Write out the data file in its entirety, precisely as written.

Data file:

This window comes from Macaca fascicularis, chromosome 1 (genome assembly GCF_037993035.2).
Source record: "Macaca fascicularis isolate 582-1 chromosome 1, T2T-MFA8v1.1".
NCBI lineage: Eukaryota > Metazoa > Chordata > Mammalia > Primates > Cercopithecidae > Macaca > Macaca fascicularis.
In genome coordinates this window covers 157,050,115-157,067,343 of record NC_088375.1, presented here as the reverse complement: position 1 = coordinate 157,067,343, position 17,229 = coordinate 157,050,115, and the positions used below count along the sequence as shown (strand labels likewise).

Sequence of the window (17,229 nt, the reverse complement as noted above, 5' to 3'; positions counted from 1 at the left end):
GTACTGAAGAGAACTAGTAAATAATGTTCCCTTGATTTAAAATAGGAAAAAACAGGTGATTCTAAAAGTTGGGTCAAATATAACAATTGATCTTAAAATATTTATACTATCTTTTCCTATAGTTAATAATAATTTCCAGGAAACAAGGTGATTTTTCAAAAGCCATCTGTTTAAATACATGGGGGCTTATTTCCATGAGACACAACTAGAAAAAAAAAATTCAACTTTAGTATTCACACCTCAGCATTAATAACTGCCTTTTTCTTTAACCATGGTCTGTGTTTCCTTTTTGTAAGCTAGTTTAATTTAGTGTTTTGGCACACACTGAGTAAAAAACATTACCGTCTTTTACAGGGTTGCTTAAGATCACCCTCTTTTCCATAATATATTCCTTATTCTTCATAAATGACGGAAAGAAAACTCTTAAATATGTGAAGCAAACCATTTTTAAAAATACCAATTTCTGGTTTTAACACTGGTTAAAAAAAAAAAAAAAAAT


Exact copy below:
This window comes from Macaca fascicularis, chromosome 1 (genome assembly GCF_037993035.2).
Source record: "Macaca fascicularis isolate 582-1 chromosome 1, T2T-MFA8v1.1".
NCBI lineage: Eukaryota > Metazoa > Chordata > Mammalia > Primates > Cercopithecidae > Macaca > Macaca fascicularis.
In genome coordinates this window covers 157,050,115-157,067,343 of record NC_088375.1, presented here as the reverse complement: position 1 = coordinate 157,067,343, position 17,229 = coordinate 157,050,115, and the positions used below count along the sequence as shown (strand labels likewise).

Sequence of the window (17,229 nt, the reverse complement as noted above, 5' to 3'; positions counted from 1 at the left end):
GTACTGAAGAGAACTAGTAAATAATGTTCCCTTGATTTAAAATAGGAAAAAACAGGTGATTCTAAAAGTTGGGTCAAATATAACAATTGATCTTAAAATATTTATACTATCTTTTCCTATAGTTAATAATAATTTCCAGGAAACAAGGTGATTTTTCAAAAGCCATCTGTTTAAATACATGGGGGCTTATTTCCATGAGACACAACTAGAAAAAAAAAATTCAACTTTAGTATTCACACCTCAGCATTAATAACTGCCTTTTTCTTTAACCATGGTCTGTGTTTCCTTTTTGTAAGCTAGTTTAATTTAGTGTTTTGGCACACACTGAGTAAAAAACATTACCGTCTTTTACAGGGTTGCTTAAGATCACCCTCTTTTCCATAATATATTCCTTATTCTTCATAAATGACGGAAAGAAAACTCTTAAATATGTGAAGCAAACCATTTTTAAAAATACCAATTTCTGGTTTTAACACTGGTTAAAAAAAAAAAAAAAAAT